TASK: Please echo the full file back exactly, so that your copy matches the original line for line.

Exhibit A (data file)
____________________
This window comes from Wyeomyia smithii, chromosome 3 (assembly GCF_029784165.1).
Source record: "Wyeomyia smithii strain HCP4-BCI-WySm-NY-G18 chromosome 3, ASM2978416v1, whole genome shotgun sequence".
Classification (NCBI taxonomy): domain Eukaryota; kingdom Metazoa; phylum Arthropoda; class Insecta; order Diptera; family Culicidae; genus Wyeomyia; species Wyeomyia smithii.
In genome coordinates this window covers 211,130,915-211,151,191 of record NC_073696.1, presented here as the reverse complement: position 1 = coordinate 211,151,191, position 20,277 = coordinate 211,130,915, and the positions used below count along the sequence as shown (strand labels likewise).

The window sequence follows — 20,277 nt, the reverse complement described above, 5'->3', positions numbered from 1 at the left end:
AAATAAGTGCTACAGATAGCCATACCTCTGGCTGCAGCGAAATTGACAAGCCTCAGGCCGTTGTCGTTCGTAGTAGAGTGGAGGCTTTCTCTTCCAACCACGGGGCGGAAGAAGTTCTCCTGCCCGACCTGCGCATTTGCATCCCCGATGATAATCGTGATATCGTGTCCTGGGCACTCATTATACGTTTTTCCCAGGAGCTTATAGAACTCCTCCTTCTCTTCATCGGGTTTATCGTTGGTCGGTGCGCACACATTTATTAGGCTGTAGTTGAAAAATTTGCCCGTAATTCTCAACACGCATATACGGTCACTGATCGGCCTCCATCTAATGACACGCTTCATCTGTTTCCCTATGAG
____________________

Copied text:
This window comes from Wyeomyia smithii, chromosome 3 (assembly GCF_029784165.1).
Source record: "Wyeomyia smithii strain HCP4-BCI-WySm-NY-G18 chromosome 3, ASM2978416v1, whole genome shotgun sequence".
Classification (NCBI taxonomy): domain Eukaryota; kingdom Metazoa; phylum Arthropoda; class Insecta; order Diptera; family Culicidae; genus Wyeomyia; species Wyeomyia smithii.
In genome coordinates this window covers 211,130,915-211,151,191 of record NC_073696.1, presented here as the reverse complement: position 1 = coordinate 211,151,191, position 20,277 = coordinate 211,130,915, and the positions used below count along the sequence as shown (strand labels likewise).

The window sequence follows — 20,277 nt, the reverse complement described above, 5'->3', positions numbered from 1 at the left end:
AAATAAGTGCTACAGATAGCCATACCTCTGGCTGCAGCGAAATTGACAAGCCTCAGGCCGTTGTCGTTCGTAGTAGAGTGGAGGCTTTCTCTTCCAACCACGGGGCGGAAGAAGTTCTCCTGCCCGACCTGCGCATTTGCATCCCCGATGATAATCGTGATATCGTGTCCTGGGCACTCATTATACGTTTTTCCCAGGAGCTTATAGAACTCCTCCTTCTCTTCATCGGGTTTATCGTTGGTCGGTGCGCACACATTTATTAGGCTGTAGTTGAAAAATTTGCCCGTAATTCTCAACACGCATATACGGTCACTGATCGGCCTCCATCTAATGACACGCTTCATCTGTTTCCCTATGAG